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Digital Subscriptions > Prospect Magazine > July 2017 > The new curiosity flop

The new curiosity flop

Journalists failed in their first duty at the election

Two days before the election I wrote a column for the Guardian arguing that despite the received wisdom, the campaign of Jeremy Corbyn’s Labour Party had shown that it was electable. I thought I’d been careful. I didn’t argue Labour would win, only that its chances could not be dismissed. Drawing on two month’s reporting in Harrow and a month in Muncie, Indiana, for last year’s elections in the United States, my point was that “electability” is not a science: the attributes that candidates and programmes need in order to win change with the times and our current times are volatile. I gave the full range of polling evidence—from Labour taking a drubbing, to a hung parliament. “It seems, from reporting and the polls,” I wrote, “that even if Labour doesn’t win under Corbyn, it is a viable electoral force.”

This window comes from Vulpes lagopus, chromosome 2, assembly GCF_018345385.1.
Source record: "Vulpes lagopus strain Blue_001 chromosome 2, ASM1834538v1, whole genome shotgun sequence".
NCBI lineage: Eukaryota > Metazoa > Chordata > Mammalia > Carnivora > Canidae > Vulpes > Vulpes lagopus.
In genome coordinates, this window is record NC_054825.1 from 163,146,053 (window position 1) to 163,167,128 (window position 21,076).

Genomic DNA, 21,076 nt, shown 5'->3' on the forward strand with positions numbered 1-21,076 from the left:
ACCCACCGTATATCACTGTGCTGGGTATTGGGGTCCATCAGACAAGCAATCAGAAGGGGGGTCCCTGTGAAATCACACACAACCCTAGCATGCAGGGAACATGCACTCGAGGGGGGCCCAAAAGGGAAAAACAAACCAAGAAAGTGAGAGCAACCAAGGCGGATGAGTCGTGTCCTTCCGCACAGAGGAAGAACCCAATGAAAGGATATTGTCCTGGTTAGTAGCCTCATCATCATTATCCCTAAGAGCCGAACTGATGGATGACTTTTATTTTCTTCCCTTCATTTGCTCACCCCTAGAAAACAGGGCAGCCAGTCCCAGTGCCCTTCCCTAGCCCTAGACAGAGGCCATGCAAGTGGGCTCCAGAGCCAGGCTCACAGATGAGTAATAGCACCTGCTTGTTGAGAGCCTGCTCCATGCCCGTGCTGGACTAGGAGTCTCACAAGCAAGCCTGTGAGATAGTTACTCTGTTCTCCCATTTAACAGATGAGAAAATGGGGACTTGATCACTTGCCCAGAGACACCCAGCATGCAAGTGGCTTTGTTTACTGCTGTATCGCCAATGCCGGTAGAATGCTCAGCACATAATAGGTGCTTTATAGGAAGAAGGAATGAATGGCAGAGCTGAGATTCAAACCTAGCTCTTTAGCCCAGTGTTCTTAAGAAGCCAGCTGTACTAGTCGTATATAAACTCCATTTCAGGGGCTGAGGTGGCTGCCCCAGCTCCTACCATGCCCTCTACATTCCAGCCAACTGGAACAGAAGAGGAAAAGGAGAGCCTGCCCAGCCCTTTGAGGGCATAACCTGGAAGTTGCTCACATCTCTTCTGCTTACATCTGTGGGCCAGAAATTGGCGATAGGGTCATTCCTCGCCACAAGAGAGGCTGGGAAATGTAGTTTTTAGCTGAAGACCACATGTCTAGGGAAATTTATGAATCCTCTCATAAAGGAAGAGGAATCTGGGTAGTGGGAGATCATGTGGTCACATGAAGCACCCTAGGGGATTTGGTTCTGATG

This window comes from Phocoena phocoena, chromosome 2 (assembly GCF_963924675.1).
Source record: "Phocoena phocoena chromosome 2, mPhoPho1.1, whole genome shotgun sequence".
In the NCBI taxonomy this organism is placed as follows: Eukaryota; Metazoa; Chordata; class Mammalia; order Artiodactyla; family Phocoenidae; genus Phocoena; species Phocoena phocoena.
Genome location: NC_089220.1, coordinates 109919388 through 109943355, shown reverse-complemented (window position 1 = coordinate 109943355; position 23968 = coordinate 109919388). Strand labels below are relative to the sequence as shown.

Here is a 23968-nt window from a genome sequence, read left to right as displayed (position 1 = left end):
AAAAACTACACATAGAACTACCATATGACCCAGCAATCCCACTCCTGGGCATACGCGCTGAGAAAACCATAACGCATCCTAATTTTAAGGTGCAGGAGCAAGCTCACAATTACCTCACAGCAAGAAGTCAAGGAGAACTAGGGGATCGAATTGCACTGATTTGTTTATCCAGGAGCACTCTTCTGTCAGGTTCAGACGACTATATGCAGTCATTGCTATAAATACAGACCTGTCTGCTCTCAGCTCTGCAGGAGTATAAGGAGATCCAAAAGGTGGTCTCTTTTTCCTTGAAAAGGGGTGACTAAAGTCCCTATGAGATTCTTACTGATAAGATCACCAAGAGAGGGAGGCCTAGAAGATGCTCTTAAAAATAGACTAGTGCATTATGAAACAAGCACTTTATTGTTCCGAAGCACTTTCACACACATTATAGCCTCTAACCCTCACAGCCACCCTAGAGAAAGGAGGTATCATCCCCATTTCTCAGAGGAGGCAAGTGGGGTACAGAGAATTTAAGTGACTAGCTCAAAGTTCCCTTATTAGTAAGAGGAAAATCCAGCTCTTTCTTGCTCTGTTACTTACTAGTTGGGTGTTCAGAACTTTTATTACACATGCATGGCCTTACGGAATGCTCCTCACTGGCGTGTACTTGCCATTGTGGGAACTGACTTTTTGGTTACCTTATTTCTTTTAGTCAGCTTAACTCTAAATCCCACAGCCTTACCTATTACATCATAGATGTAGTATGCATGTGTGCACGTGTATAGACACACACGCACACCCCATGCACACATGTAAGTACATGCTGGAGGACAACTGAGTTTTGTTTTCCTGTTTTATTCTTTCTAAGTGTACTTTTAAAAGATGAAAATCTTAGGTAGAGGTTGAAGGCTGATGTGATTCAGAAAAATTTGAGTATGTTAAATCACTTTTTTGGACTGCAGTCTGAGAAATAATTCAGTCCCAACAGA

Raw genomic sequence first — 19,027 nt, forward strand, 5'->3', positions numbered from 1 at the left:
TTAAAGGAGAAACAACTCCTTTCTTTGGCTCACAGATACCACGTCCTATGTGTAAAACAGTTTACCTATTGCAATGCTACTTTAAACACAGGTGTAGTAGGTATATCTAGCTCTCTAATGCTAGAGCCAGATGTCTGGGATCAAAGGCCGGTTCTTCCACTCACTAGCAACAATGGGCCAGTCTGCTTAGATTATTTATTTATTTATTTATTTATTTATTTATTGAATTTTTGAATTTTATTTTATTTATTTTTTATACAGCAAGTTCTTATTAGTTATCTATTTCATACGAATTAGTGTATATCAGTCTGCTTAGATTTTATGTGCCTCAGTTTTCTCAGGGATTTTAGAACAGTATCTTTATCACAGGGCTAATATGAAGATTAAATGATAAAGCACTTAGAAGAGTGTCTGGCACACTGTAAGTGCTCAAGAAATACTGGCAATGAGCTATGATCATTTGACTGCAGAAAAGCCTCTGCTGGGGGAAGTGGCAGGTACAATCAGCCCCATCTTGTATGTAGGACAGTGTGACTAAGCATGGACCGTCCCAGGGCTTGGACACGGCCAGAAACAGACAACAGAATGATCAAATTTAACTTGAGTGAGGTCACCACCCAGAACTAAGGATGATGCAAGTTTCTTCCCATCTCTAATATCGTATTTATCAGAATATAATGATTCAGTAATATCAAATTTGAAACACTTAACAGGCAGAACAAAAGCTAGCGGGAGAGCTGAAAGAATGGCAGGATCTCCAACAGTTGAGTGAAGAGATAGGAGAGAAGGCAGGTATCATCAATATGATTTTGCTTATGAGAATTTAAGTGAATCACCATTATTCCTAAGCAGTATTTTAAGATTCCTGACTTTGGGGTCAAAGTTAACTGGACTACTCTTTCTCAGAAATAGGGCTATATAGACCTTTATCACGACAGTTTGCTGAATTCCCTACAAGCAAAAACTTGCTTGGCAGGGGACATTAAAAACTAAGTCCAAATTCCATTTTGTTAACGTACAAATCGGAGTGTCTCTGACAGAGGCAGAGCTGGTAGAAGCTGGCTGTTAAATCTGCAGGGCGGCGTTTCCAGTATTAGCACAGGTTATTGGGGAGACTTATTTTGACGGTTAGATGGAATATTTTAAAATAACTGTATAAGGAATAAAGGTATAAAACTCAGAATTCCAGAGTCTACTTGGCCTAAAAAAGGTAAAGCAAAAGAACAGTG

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In Prospect’s July issue: Steve Richards, Rachel Sylvester and Shiv Malik—as well as Chris Hanretty and Julian Glover—cover the fallout from the recent general election. Richards looks at how the assumptions of centrist politics were upended and how Labour managed to stun the nation—a point that Chris Hanretty explores in more detail, explaining how Corbyn turned the tide for social democracy. Sylvester questions how Theresa May managed to squander her majority—Julian Glover says it wasn’t just May’s failure, the ideas were flawed, too. Shiv Malik explores the remarkable surge in the youth vote and says parties can no longer ignore their concerns. Also in this issue: Dexter Dias argues that to understand terrorism we need to better understand human nature, Paul Wallace looks at the state of the state and asks whether the government is capable of fulfilling large scale changes to the way the state works and Sam Tanenhaus profiles Mike Pence—should we be worried about him becoming the next president?
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